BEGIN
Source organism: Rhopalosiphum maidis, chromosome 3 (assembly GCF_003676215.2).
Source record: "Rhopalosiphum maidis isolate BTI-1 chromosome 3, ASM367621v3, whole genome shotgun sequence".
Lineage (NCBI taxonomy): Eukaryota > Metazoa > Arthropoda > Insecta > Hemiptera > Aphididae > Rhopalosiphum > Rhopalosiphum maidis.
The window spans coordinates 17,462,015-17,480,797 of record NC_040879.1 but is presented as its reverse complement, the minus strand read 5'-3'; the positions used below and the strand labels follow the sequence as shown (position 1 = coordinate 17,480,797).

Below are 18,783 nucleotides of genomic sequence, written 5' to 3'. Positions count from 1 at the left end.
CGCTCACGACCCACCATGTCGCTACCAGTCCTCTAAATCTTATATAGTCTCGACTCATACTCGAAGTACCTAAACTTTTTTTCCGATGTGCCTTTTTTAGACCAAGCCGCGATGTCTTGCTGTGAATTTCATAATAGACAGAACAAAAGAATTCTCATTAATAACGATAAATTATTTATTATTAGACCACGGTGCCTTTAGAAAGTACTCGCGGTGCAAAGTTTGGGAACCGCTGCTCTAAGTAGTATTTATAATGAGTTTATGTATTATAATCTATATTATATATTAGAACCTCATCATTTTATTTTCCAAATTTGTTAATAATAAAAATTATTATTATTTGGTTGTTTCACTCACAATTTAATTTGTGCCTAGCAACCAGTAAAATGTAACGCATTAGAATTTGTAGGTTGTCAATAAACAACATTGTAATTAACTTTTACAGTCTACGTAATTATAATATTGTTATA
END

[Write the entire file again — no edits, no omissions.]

Source organism: Rhopalosiphum maidis, chromosome 3 (assembly GCF_003676215.2).
Source record: "Rhopalosiphum maidis isolate BTI-1 chromosome 3, ASM367621v3, whole genome shotgun sequence".
Lineage (NCBI taxonomy): Eukaryota > Metazoa > Arthropoda > Insecta > Hemiptera > Aphididae > Rhopalosiphum > Rhopalosiphum maidis.
The window spans coordinates 17,462,015-17,480,797 of record NC_040879.1 but is presented as its reverse complement, the minus strand read 5'-3'; the positions used below and the strand labels follow the sequence as shown (position 1 = coordinate 17,480,797).

Below are 18,783 nucleotides of genomic sequence, written 5' to 3'. Positions count from 1 at the left end.
CGCTCACGACCCACCATGTCGCTACCAGTCCTCTAAATCTTATATAGTCTCGACTCATACTCGAAGTACCTAAACTTTTTTTCCGATGTGCCTTTTTTAGACCAAGCCGCGATGTCTTGCTGTGAATTTCATAATAGACAGAACAAAAGAATTCTCATTAATAACGATAAATTATTTATTATTAGACCACGGTGCCTTTAGAAAGTACTCGCGGTGCAAAGTTTGGGAACCGCTGCTCTAAGTAGTATTTATAATGAGTTTATGTATTATAATCTATATTATATATTAGAACCTCATCATTTTATTTTCCAAATTTGTTAATAATAAAAATTATTATTATTTGGTTGTTTCACTCACAATTTAATTTGTGCCTAGCAACCAGTAAAATGTAACGCATTAGAATTTGTAGGTTGTCAATAAACAACATTGTAATTAACTTTTACAGTCTACGTAATTATAATATTGTTATA